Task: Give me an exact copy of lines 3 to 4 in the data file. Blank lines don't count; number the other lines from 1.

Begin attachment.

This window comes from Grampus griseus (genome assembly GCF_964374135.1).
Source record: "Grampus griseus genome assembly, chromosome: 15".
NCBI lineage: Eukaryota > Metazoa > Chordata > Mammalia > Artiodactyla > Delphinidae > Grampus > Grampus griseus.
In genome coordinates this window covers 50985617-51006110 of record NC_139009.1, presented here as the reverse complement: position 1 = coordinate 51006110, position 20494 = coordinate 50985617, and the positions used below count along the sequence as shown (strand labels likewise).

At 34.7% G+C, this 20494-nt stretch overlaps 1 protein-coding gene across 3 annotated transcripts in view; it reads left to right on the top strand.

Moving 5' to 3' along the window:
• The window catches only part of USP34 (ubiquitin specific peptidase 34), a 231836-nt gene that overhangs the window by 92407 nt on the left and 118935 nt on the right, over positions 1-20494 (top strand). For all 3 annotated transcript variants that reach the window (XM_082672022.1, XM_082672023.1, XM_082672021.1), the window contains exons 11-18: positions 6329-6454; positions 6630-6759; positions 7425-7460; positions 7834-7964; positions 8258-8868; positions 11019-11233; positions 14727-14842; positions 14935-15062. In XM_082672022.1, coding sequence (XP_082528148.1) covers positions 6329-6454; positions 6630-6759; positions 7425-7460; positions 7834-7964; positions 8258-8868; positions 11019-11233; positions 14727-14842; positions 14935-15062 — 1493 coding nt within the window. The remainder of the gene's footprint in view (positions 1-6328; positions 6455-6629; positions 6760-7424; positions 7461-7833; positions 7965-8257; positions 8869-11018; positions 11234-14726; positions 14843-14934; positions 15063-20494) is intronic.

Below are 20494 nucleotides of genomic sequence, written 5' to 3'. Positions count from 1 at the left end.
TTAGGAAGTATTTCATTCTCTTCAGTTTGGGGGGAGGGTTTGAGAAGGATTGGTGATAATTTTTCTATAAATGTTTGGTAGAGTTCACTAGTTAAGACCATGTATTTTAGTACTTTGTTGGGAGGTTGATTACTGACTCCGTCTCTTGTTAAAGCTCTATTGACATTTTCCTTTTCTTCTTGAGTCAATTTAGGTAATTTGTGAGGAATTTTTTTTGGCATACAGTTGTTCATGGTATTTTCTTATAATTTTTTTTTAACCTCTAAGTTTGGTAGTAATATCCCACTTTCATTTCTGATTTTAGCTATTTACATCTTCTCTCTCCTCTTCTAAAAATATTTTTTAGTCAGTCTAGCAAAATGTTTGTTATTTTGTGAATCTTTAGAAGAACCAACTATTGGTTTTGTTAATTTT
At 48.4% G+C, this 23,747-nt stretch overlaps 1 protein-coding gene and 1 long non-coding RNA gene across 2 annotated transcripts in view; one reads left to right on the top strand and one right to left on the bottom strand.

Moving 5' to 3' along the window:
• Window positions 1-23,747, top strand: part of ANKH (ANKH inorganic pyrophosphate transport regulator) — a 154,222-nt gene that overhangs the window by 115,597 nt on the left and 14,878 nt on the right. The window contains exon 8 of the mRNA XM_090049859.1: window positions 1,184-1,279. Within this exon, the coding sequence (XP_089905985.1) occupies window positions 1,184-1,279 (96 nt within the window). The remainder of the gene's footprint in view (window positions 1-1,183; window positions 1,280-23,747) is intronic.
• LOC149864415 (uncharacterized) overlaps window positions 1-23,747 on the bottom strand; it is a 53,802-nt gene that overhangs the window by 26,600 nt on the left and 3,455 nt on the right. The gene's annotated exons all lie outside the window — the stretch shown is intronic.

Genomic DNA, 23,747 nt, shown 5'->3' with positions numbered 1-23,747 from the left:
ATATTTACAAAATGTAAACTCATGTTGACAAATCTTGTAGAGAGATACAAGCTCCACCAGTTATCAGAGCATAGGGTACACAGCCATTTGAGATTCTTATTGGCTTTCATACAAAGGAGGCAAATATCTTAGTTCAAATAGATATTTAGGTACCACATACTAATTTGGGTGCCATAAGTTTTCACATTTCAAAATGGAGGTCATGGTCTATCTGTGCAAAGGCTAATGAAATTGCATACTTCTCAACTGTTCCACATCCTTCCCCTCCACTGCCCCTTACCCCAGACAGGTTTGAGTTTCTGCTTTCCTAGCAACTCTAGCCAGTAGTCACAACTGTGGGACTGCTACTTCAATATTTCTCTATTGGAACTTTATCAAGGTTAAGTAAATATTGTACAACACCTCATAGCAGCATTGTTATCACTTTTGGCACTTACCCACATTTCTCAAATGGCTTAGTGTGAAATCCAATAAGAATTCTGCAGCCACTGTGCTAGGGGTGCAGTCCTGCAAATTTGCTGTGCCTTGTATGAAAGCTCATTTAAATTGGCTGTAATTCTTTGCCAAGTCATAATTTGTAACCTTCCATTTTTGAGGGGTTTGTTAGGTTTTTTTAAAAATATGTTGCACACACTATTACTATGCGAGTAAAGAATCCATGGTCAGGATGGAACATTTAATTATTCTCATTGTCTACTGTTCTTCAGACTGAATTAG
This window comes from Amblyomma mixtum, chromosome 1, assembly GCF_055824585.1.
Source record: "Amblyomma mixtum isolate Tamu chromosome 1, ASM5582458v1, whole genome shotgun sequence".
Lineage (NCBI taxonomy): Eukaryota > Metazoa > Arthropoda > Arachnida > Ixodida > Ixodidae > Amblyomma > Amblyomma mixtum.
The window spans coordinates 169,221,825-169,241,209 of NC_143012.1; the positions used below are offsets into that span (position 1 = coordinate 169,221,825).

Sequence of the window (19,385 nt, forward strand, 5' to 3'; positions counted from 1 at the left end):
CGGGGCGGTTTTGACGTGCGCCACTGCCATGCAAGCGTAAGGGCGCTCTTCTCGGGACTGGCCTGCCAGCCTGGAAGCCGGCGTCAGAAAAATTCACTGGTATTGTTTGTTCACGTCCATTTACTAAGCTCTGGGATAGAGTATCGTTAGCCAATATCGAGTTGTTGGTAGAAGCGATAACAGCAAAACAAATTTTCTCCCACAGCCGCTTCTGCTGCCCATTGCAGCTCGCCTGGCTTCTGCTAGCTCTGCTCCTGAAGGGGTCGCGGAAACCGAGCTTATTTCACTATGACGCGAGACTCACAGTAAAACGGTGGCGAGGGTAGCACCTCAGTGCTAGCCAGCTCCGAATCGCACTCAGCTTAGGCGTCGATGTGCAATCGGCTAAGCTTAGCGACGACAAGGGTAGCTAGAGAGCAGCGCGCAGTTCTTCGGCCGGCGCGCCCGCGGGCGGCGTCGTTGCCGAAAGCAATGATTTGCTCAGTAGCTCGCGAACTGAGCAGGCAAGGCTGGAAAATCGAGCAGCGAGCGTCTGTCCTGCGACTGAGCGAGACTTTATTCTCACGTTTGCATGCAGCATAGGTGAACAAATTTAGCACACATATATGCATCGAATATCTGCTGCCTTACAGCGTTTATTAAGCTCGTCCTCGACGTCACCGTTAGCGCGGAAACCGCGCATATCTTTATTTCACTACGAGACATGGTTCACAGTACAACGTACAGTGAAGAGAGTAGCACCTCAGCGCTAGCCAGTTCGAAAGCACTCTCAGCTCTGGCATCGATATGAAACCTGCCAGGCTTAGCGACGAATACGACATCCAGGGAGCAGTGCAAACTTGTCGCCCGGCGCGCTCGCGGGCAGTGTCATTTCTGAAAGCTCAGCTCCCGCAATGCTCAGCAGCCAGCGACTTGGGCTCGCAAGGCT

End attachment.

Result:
NCBI lineage: Eukaryota > Metazoa > Chordata > Mammalia > Artiodactyla > Delphinidae > Grampus > Grampus griseus.
In genome coordinates this window covers 50985617-51006110 of record NC_139009.1, presented here as the reverse complement: position 1 = coordinate 51006110, position 20494 = coordinate 50985617, and the positions used below count along the sequence as shown (strand labels likewise).